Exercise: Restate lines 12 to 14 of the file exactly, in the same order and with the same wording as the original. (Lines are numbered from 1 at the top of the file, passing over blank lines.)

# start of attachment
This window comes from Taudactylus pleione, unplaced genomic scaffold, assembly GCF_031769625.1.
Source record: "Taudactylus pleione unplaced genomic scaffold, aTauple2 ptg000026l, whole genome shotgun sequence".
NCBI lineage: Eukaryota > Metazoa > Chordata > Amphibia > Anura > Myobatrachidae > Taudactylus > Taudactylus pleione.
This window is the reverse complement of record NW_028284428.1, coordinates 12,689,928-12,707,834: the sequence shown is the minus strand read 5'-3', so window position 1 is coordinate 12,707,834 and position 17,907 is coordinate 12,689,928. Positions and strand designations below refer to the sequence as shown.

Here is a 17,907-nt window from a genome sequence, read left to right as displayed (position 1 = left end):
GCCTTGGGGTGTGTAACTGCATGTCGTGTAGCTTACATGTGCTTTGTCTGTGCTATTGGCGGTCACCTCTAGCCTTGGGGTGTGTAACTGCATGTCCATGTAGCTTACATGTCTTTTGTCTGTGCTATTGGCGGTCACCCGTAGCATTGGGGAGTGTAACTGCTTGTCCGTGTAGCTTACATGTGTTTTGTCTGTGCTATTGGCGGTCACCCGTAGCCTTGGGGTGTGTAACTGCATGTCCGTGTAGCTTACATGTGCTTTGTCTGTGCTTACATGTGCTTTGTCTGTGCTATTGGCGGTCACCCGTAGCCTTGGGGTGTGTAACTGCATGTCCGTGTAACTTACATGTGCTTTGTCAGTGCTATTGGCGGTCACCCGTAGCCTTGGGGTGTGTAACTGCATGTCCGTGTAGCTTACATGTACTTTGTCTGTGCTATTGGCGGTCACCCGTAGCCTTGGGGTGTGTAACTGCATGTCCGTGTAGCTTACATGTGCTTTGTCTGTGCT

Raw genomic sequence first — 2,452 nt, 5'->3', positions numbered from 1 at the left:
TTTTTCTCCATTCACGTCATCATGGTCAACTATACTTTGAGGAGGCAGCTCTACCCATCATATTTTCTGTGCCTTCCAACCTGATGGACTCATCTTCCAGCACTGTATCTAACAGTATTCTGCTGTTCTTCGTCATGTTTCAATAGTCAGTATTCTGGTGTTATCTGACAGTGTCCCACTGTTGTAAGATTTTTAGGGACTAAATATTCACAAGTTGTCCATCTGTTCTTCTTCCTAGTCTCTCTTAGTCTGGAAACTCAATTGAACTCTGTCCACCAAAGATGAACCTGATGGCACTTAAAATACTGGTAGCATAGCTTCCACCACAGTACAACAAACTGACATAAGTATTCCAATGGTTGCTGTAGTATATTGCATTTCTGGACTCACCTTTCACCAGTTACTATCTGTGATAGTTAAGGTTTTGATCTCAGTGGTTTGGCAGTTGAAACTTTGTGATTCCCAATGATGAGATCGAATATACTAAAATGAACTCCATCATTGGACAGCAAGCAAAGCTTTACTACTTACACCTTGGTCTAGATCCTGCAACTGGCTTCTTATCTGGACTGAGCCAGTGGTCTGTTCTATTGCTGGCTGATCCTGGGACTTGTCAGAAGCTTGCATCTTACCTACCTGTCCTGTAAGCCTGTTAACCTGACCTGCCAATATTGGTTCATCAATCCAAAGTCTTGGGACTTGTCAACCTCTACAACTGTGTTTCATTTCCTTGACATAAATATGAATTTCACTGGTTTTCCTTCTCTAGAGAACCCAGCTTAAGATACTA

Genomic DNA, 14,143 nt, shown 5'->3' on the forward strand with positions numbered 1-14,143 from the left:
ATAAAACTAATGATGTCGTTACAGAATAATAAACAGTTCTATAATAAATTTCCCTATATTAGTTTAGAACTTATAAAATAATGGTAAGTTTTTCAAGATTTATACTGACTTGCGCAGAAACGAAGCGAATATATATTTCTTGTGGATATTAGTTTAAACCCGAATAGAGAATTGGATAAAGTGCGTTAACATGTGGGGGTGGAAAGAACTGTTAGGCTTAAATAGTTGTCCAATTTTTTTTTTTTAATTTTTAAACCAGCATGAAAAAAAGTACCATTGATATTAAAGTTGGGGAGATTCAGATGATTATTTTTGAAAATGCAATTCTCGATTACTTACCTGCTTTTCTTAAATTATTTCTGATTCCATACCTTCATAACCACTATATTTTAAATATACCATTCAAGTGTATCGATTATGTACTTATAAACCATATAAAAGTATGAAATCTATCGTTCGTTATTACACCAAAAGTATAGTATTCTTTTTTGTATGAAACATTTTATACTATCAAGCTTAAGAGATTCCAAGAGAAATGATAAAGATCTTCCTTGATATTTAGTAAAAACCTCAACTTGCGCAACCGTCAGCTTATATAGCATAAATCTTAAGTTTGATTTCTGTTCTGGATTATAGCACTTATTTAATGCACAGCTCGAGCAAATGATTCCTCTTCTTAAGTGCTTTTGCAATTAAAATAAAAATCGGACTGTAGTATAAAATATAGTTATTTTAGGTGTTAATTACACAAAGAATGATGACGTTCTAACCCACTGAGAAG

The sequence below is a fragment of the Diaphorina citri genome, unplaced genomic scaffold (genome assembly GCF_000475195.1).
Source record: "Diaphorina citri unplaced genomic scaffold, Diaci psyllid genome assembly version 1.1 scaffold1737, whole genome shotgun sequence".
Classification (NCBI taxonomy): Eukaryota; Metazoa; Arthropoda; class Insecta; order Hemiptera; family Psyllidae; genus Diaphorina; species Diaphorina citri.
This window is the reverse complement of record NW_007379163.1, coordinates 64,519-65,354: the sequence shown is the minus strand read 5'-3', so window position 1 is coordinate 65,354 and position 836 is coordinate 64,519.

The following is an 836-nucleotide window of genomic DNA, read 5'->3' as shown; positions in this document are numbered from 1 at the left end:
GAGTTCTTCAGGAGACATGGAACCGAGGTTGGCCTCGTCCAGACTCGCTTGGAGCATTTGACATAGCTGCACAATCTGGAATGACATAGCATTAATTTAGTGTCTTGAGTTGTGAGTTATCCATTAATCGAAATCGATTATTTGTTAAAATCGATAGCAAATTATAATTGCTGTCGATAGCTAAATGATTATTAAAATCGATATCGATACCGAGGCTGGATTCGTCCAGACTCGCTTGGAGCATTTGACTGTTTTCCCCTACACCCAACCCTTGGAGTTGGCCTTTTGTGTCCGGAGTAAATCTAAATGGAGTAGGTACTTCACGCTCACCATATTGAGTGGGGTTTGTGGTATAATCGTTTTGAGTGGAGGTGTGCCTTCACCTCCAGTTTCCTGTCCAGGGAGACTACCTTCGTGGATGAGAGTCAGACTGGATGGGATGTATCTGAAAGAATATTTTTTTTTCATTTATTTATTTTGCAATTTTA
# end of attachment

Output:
Source record: "Diaphorina citri unplaced genomic scaffold, Diaci psyllid genome assembly version 1.1 scaffold1737, whole genome shotgun sequence".
Classification (NCBI taxonomy): Eukaryota; Metazoa; Arthropoda; class Insecta; order Hemiptera; family Psyllidae; genus Diaphorina; species Diaphorina citri.
This window is the reverse complement of record NW_007379163.1, coordinates 64,519-65,354: the sequence shown is the minus strand read 5'-3', so window position 1 is coordinate 65,354 and position 836 is coordinate 64,519.